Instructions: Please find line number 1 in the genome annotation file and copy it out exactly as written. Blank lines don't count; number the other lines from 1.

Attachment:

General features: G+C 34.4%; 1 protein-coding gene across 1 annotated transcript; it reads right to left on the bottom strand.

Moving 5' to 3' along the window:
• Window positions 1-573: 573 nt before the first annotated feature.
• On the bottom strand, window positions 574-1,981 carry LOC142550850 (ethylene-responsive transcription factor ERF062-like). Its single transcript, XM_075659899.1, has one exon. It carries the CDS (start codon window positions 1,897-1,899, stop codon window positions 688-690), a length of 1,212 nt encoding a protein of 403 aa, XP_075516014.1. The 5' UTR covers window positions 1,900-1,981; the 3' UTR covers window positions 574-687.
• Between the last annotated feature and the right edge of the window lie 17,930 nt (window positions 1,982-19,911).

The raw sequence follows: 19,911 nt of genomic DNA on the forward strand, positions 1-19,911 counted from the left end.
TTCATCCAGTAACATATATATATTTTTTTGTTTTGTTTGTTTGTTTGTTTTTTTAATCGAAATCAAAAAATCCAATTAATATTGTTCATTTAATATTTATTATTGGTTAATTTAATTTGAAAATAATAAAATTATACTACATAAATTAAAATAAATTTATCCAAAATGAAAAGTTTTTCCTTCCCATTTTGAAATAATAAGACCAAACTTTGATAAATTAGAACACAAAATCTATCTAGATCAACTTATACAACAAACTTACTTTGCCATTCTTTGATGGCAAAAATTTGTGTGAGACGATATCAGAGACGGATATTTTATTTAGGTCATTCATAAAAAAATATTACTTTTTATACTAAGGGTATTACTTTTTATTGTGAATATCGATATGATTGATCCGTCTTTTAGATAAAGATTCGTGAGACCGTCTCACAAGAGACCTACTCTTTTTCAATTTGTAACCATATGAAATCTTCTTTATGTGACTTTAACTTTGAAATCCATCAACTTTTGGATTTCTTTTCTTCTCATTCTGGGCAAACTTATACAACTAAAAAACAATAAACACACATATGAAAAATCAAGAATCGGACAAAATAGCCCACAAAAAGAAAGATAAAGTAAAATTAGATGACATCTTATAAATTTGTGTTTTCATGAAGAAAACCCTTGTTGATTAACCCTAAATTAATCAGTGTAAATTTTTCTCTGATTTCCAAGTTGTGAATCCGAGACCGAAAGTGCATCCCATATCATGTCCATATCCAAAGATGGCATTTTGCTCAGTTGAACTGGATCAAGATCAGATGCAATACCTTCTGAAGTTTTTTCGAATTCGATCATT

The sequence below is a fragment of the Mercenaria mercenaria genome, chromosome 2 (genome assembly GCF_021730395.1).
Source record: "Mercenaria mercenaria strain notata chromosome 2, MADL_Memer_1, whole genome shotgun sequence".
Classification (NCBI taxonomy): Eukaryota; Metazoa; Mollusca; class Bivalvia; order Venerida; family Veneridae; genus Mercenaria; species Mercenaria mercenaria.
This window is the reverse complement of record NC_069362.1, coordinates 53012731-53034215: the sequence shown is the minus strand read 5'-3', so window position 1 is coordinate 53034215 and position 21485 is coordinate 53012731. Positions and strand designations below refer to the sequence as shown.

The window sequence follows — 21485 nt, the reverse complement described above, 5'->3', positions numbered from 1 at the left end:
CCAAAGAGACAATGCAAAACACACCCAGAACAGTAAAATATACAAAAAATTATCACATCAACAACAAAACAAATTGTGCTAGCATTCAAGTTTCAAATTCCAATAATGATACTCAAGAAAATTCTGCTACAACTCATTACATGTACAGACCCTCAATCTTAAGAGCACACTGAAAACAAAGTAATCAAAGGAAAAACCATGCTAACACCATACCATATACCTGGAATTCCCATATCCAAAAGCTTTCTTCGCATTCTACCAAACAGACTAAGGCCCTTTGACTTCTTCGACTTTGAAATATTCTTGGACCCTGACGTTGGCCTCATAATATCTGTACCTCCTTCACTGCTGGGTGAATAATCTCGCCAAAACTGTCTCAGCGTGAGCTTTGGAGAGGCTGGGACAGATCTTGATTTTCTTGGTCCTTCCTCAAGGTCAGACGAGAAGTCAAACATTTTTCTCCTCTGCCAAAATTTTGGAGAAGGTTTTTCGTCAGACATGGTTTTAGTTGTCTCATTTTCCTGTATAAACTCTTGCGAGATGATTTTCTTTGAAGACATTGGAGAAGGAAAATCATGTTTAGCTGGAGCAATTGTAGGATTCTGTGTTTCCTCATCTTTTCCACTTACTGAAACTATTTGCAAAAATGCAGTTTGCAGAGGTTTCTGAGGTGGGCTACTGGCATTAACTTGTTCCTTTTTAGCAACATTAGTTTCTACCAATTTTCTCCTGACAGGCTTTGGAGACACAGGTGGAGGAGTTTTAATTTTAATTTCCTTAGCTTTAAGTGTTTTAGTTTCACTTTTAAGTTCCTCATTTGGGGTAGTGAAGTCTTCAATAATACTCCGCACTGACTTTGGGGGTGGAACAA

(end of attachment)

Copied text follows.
General features: G+C 34.4%; 1 protein-coding gene across 1 annotated transcript; it reads right to left on the bottom strand.